On Monday, the State of Michigan announced that it had received more than 62,000 applications for the Michigan Reconnect program. That smashed the State’s initial goal of receiving 60,000 applications by Memorial Day. Between Michigan Reconnect and the Futures for Frontliners program, the State has received more than 180,000 applications from people who want to go to school.
This flies directly in the face of this bold proclamation, which the WCC President offered as an incontrovertible fact.
Thank you. Just to remind the Board, the reason we are really interested in mixed use –looking at mixed use space –not only because of the comments that we have heard, but when we went through all the –uh-trends in enrollment that this environmental scan, and we read books, and we’ve been talking about it, and we’re starting to see the beginning of it –the enrollment is not going to be where it always has been. And it is going to continue to be more challenging. And that’s not a surprise to any of us.”
-Rose Bellanca, WCC Board Meeting , 11/19/2019
Michigan Reconnect found 1,800 prospective WCC students in 6 weeks
With the judicious use of one four-letter word, the State of Michigan managed to find more than 180,000 people who want to go to college. Exactly how could WCC’s comprehensive “environmental scan” have missed Washtenaw County’s 4,000 applicants?
And the only barrier to getting them into classrooms is money. So instead of using a literal sliver of the one-quarter billion dollars that Washtenaw County taxpayers have given WCC in the last five years, the WCC Administration plans to build a hotel.
“The enrollment is not going to be where it always has been.”
Well, sure, when your:
- County has a higher-than average poverty rate, but you make no serious effort to get adult students into classrooms
- “Environmental scan” misses 4,000 people in your own damned district who would go to school if only they had the money.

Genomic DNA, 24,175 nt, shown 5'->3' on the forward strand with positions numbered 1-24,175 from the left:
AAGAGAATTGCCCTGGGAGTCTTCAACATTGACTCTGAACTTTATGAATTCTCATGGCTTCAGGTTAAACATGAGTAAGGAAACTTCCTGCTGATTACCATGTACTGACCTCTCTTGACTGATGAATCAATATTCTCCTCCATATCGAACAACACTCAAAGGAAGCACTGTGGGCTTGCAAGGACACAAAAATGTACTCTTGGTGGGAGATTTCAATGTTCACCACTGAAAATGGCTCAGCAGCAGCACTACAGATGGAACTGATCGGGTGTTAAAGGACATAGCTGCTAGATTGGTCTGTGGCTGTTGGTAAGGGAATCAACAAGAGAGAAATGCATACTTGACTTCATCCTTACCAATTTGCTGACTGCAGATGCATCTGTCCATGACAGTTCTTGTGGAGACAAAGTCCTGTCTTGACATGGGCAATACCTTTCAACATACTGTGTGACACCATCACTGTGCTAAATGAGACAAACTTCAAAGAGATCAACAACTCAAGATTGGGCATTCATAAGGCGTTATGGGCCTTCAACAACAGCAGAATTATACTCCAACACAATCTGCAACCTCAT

- Administration refuses to focus on the mission of the College – which is educating people.
- Board of Trustees asks no questions, expects nothing from the Administration, and blindly accepts everything the Administration says.
WCC administration focuses on making money instead of teaching students
So, why would the Administration of a community college in a “rich community” that somehow has a higher-than-average poverty rate want to pursue “mixed use development” over education? The WCC President’s assessment of Macomb Community College, from the same meeting, is telling.
“The other is Macomb Community College, and that president, the one I worked with, um, had – I mean – we own everything around – on Garfield. And all of that mixed use, you know, land brings in revenue to the College. And so, they don’t really have to worry too much about their enrollment, because they have other ways to bring in revenue to support their college.”
Rose Bellanca, WCC Board Meeting, 11/19/2019
Apparently, it’s easier to build cash registers than it is to build enrollment. It’s more beneficial to the community to build a hotel than it is to educate 4,000 people who – but for a few thousand dollars – would be sitting in WCC’s classrooms.
Washtenaw County does not need a college administration that is not prepared to – or does not want to – “worry too much about their enrollment.” Nor do we need a Board of Trustees that supports such a ridiculous strategy.
Photo Credit: Pelle Sten , via Flickr